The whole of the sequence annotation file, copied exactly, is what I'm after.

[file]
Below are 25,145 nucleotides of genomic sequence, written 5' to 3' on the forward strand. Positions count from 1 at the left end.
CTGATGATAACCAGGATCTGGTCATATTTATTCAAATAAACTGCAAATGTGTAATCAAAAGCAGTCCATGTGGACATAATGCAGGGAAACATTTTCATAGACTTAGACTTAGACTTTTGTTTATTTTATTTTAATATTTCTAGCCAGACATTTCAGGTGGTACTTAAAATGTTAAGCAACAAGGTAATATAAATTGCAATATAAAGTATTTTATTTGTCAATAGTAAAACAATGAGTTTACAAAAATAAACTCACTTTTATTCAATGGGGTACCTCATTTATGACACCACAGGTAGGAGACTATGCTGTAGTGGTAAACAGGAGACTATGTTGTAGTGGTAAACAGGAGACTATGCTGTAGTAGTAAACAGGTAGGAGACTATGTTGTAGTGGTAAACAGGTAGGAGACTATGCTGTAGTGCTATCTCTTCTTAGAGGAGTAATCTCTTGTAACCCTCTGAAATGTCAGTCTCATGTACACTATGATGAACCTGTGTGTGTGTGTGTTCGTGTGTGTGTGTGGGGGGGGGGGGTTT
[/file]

Below are 25,145 nucleotides of genomic sequence, written 5' to 3' on the forward strand. Positions count from 1 at the left end.
CTGATGATAACCAGGATCTGGTCATATTTATTCAAATAAACTGCAAATGTGTAATCAAAAGCAGTCCATGTGGACATAATGCAGGGAAACATTTTCATAGACTTAGACTTAGACTTTTGTTTATTTTATTTTAATATTTCTAGCCAGACATTTCAGGTGGTACTTAAAATGTTAAGCAACAAGGTAATATAAATTGCAATATAAAGTATTTTATTTGTCAATAGTAAAACAATGAGTTTACAAAAATAAACTCACTTTTATTCAATGGGGTACCTCATTTATGACACCACAGGTAGGAGACTATGCTGTAGTGGTAAACAGGAGACTATGTTGTAGTGGTAAACAGGAGACTATGCTGTAGTAGTAAACAGGTAGGAGACTATGTTGTAGTGGTAAACAGGTAGGAGACTATGCTGTAGTGCTATCTCTTCTTAGAGGAGTAATCTCTTGTAACCCTCTGAAATGTCAGTCTCATGTACACTATGATGAACCTGTGTGTGTGTGTGTTCGTGTGTGTGTGTGGGGGGGGGGGGTTT